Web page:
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Speaking in Spain: TC's Chatterji discusses mixed methods in evaluation

In early January, Madhabi Chatterji, Associate Professor of Measurement, Evaluation & Education, delivered two talks at a colloquium hosted by Spain's National University for Distance Learning (UNED). 

Chatterji's primary lecture was on the use of extended term mixed method (ETMM) designs to evaluate the effectiveness of educational programs. Where most federal policy research in the United States emphasizes randomized field trials, ETMM considers temporal factors in gaining thorough understandings of programs as they take hold in organizations or communities. Chatterji has argued that using multiple research methods is essential in designing sound field experiments that can demonstrate cause-and-effect relationships between programs and outcomes. . 

Her talk was webcast nationally throughout Spain via UNED's affiliated colleges and centers. 

Chatterji also spoke to a smaller faculty group on classroom assessment and the proximal assessment for learner diagnosis (PALD) model. PALD requires teachers to break down problem-solving for any academic task into a set of connected skills and concepts required by students to solve the tasks. Teachers must organize tasks by difficulty and then assess student performance at each step to understand precisely where students make errors or show lack of understanding. The underlying philosophy of PALD is to re-conceive testing in general as a diagnostic process embedded within instruction, rather than simply as an instrument for testing students at the end of a semester or year or for sorting students by merit.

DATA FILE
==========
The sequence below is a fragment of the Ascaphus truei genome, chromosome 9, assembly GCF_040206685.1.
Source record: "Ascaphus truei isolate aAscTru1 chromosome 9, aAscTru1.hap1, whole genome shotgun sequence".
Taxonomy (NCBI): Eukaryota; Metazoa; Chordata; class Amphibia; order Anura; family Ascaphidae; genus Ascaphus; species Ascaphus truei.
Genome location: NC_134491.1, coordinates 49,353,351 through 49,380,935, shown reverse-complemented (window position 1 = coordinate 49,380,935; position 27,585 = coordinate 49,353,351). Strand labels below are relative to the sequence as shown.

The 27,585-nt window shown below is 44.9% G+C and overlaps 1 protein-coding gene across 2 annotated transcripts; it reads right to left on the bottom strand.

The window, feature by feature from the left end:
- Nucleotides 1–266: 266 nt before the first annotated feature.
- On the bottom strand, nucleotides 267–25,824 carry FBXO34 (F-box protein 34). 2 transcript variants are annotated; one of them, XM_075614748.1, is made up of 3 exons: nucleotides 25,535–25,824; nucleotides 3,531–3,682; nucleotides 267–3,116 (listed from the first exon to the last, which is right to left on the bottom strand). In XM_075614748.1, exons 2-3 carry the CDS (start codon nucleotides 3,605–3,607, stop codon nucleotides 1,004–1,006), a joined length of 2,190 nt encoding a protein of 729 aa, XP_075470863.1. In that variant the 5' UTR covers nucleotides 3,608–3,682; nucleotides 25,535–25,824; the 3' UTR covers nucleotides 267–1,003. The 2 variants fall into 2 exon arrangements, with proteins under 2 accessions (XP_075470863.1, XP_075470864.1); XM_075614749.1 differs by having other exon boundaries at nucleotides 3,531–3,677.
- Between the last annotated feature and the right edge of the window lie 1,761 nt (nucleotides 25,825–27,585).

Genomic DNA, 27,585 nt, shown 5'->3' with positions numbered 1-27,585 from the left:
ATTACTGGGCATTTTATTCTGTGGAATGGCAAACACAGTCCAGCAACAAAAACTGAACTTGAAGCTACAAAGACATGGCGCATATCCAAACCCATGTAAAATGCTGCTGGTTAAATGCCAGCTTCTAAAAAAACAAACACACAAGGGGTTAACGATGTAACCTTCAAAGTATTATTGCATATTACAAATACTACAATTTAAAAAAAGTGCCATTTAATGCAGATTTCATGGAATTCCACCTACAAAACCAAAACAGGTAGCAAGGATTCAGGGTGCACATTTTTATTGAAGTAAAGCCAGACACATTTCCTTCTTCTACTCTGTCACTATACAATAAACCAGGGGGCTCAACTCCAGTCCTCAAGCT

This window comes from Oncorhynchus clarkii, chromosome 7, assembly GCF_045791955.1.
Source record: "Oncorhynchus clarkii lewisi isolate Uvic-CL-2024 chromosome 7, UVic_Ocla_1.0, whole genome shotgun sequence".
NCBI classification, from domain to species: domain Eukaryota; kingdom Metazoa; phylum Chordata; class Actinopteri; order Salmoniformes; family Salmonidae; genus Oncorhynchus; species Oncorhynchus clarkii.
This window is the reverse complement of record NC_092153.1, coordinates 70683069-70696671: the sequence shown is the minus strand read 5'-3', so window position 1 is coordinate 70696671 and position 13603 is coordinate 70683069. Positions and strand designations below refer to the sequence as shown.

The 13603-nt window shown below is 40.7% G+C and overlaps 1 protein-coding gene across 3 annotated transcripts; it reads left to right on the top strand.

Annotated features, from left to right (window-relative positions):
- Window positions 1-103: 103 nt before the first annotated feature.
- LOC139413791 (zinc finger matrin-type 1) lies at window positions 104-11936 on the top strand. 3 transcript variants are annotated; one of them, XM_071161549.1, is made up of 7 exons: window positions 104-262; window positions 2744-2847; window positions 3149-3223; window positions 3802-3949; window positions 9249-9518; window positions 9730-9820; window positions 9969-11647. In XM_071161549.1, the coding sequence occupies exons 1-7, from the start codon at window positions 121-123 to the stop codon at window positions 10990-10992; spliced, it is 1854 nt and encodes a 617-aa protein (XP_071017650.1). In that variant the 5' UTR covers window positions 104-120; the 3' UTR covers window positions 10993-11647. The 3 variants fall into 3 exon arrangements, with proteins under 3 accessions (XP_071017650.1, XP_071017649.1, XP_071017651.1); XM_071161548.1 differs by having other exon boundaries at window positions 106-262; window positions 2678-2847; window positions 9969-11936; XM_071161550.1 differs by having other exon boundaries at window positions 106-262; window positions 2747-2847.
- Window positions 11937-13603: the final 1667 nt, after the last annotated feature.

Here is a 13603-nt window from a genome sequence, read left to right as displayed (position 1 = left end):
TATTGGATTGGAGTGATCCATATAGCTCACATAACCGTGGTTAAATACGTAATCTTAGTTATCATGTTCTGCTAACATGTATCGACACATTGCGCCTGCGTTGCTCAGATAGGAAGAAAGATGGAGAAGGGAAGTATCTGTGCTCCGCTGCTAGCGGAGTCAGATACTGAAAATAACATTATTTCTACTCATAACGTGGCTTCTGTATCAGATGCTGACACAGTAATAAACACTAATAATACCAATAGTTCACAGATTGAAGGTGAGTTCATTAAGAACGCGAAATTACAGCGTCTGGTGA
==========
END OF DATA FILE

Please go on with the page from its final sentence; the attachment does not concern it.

AT TC, Chatterji also serves as Director, Assessment and Evaluation Research Initiative (AERI).

Published Wednesday, Jan. 28, 2015

Speaking in Spain: TC's Chatterji discusses mixed methods in evaluation

In early January, Madhabi Chatterji, Associate Professor of Measurement, Evaluation & Education, delivered two talks at a colloquium hosted by Spain's National University for Distance Learning (UNED). 

Chatterji's primary lecture was on the use of extended term mixed method (ETMM) designs to evaluate the effectiveness of educational programs. Where most federal policy research in the United States emphasizes randomized field trials, ETMM considers temporal factors in gaining thorough understandings of programs as they take hold in organizations or communities. Chatterji has argued that using multiple research methods is essential in designing sound field experiments that can demonstrate cause-and-effect relationships between programs and outcomes. . 

Her talk was webcast nationally throughout Spain via UNED's affiliated colleges and centers. 

Chatterji also spoke to a smaller faculty group on classroom assessment and the proximal assessment for learner diagnosis (PALD) model. PALD requires teachers to break down problem-solving for any academic task into a set of connected skills and concepts required by students to solve the tasks. Teachers must organize tasks by difficulty and then assess student performance at each step to understand precisely where students make errors or show lack of understanding. The underlying philosophy of PALD is to re-conceive testing in general as a diagnostic process embedded within instruction, rather than simply as an instrument for testing students at the end of a semester or year or for sorting students by merit.

AT TC, Chatterji also serves as Director, Assessment and Evaluation Research Initiative (AERI).

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